which must rate through at least part of a distance. No Quarter Horse
straightaway dash has ever been won by setting a slow pace to
throw off the competition. However, their times do not stair-step neatly.
Quarter Horse class times are just as erratic as Thoroughbreds.
Thoroughbreds do rate, it is possible to have even a Grade
I race run in splits that would make a $10,000 claimer blush. Am I
is where I have to repeat (for me, if not for you), that I am, unabashedly,
Andy Beyer’s biggest fan. As I go through this process in the next
few columns, it does not diminish that fact in any way. Andrew Beyer
is The Man.
rub is that it is rare to find a sample that is large
enough, at any track for any breed, across all classes and across all
distances. The last part becomes “key” also: across all classes
and distances, because the goal is to have speed figures that translate
mid-season at many tracks, you may be developing a good stock of 6 furlong
dirt race data. You would probably have a smaller stock of 6.5f dirt
races, and darned few 4f or 7.5f races. But remember, the first step
in creating this type of speed figure is to develop a hierarchy of race
classes at a particular track.
class hierarchy is specific to the track. Maybe on some circuits the
classes will mostly match, but the hierarchy at Belmont is going to
be significantly different from say, Retama. It should also be specific
to the distance (which I have never seen anyone do), because certain
classes of horses run certain distances far more often, while other
classes don’t run them at all. For example, having projected times
for Grade I horses at 4.5f at Fonner Park is probably a waste of time
and imagination, yet neatly stair-stepping pars will be projected for
almost as bizarre happenings.
first little quandary enters when you set up the hierarchy of classes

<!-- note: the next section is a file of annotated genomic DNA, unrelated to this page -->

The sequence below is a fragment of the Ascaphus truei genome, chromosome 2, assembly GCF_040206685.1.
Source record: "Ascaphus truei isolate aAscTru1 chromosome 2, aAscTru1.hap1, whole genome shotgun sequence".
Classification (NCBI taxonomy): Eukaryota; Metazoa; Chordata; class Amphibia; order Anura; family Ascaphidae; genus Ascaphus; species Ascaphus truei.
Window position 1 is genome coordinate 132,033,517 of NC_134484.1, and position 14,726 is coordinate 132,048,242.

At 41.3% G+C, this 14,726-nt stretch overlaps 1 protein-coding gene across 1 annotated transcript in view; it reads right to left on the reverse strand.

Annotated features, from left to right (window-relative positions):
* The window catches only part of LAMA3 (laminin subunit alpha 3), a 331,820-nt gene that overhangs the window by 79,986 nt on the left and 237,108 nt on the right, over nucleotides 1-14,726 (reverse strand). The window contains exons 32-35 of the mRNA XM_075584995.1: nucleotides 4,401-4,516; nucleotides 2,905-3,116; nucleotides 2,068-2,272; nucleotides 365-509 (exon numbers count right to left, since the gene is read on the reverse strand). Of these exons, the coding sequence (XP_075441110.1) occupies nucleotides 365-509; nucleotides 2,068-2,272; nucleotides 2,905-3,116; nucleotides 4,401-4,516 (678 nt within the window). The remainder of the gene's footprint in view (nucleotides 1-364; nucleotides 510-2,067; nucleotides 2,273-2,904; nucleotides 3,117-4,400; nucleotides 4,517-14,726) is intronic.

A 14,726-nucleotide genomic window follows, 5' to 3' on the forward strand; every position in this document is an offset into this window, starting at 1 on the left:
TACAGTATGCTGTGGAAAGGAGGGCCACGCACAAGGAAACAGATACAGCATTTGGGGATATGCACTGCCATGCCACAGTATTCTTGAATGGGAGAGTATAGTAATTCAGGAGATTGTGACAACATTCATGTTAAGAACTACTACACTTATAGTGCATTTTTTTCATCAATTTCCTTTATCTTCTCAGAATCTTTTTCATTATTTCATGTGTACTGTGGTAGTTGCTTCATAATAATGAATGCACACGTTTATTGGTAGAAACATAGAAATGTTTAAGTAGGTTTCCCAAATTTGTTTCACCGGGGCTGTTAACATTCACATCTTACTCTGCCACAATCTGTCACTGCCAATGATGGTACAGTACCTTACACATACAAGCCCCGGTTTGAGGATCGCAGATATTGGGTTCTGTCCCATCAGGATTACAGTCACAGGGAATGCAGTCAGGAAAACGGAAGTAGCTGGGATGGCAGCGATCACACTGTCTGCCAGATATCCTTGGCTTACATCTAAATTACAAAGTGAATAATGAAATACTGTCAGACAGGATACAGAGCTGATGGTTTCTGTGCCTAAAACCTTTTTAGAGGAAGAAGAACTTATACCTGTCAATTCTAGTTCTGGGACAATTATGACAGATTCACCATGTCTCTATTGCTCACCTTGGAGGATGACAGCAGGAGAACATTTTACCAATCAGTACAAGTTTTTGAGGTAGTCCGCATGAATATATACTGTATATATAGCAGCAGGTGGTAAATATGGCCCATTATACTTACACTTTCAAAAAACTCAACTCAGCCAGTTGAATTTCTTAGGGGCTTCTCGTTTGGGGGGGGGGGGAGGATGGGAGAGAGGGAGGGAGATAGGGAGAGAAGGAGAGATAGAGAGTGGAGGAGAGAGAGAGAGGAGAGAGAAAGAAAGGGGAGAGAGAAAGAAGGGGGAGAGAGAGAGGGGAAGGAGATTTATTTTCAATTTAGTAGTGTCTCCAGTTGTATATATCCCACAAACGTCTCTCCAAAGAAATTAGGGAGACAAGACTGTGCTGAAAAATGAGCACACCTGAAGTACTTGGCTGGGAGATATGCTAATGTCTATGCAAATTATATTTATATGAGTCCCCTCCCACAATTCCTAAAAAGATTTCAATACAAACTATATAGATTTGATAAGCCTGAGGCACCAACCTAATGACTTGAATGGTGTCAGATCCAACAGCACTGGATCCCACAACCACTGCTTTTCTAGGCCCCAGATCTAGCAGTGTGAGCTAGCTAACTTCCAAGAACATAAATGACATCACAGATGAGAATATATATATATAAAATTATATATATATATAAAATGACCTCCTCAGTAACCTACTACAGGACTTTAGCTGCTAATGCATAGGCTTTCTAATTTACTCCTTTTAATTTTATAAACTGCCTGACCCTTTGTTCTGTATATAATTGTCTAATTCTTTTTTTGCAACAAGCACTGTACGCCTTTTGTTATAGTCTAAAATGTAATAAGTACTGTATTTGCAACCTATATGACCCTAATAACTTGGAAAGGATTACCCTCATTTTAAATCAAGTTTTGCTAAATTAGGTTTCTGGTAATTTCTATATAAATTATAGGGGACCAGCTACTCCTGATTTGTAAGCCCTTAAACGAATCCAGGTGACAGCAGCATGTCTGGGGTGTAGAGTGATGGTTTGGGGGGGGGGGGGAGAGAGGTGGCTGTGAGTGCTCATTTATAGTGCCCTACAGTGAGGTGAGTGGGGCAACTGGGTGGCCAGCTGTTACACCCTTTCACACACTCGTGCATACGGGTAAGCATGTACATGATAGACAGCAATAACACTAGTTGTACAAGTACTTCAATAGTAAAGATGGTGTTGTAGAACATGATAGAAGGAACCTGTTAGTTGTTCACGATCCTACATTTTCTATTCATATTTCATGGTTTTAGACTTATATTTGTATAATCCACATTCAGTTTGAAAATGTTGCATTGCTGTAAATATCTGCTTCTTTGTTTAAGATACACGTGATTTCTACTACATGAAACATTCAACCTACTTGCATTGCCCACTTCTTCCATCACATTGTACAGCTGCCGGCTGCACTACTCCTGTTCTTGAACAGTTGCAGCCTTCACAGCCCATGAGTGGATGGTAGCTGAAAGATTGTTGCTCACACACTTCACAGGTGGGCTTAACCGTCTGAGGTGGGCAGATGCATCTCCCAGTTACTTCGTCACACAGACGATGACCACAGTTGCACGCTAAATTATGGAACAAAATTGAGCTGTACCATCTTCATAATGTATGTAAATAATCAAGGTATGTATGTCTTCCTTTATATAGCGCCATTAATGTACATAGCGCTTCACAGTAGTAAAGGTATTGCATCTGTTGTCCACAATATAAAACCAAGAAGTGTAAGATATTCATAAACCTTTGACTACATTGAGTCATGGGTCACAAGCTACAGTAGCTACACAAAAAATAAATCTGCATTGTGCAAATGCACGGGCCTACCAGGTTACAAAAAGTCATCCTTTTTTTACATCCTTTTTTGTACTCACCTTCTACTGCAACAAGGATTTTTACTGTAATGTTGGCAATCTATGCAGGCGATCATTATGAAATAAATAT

itself. Here are two hypothetical hierarchies, one for a major track,
one for a minor track:
do you set up this ranking? Obviously, $75,000 claimers should run
faster than $60,000 claimers—but do they? Say the distance in
question is 6 furlongs. You have three races on record this year from
60K claimers and they ran 1:09:3, 1:08:1, and 1:08:4. You have two
races by 75K claimers and they ran 1:09:3 and 1:08:4. Are 75K claimers
as a class faster then 65K claimers? Of should they be
lumped as a class of “75K – 60K claimers”—or is the sample too small
to come to any valid conclusion? This is one of the classic,
large/small sample size problems in horse racing.
you go to a big sample, rolling in several year’s worth of data, and
take an average of all 6f races run by 75K claimers, according to theory,
the average time should be slightly faster than 60K claimers.
However, since 75K and 60K claimers run routinely, day-in-and-day-out
within the same range of times, do you have a valid distinction?
about a less frequently run distance? How many years of data would
you have to accumulate to set up a basic class distinction between Maiden
Special Weights running 6.5 furlongs at the minor track above, to be
sure it is correct to place them between the 2.5K and 3.2K claimers?
suggest that you would never be able to prove that some of these
class placements are valid. There is too much variation in times
run within any of these fine-grained divisions of classes at infrequently
run distances to even mathematically prove that the classes exist
as clear divisions of speed.
this first step, of defining class divisions, is the foundation
of most modern speed figures. Next week, next step.